The Mark Twain quote “truth is stranger than fiction” is oft-repeated in documentary reviews, and it’s tough to think of a film where the saying is more accurate than The Imposter, an eerie and fascinating docu-thriller being released nationwide this Friday. The premise hooks like a top-notch narrative: a 13-year-old boy disappears one summer evening outside of San Antonio in 1994; three and a half years later, someone claiming to be him turns up in a village in southern Spain, telling tales of kidnapping, torture and clandestine military sex rings. The apparently traumatized teenager is sent home to his overjoyed family, though as the title suggests, this person has actually taken on this young man’s identity, a con man trying to escape his own past. The twists and turns only pick up from there, inevitably leading to a rich conversation after the film ends and a possible realization that even you—your unflappable self—may have been duped.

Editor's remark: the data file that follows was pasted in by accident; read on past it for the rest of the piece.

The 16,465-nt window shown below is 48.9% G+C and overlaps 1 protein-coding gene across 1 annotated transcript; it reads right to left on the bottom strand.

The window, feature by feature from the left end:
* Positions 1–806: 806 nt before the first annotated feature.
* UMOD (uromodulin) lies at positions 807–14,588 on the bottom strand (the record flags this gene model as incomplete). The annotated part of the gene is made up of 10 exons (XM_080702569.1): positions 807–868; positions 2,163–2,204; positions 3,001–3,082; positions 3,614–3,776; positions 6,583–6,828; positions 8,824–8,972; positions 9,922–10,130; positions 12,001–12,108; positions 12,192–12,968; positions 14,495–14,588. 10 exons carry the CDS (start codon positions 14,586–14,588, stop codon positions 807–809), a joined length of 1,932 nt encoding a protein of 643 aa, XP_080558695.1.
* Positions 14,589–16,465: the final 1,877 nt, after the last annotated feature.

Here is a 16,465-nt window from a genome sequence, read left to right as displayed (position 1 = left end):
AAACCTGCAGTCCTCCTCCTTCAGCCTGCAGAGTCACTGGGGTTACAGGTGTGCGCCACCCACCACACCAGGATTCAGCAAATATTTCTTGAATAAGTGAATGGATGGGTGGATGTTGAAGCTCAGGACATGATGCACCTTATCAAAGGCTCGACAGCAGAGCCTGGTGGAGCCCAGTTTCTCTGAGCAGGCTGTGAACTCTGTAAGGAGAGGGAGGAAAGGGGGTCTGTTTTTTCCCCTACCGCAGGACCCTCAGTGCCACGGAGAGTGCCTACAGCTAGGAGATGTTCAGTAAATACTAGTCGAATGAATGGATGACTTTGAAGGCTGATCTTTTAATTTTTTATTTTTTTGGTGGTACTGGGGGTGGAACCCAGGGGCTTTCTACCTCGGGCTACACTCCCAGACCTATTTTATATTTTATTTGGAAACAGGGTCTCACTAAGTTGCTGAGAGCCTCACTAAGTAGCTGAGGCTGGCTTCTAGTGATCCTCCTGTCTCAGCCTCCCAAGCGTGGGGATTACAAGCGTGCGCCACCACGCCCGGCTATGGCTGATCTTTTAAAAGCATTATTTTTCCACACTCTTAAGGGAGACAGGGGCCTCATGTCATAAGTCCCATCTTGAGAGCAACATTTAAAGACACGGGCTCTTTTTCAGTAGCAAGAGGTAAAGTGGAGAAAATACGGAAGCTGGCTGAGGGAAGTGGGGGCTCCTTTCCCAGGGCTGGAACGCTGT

The Imposter Gives a Startling Look at the Human Psyche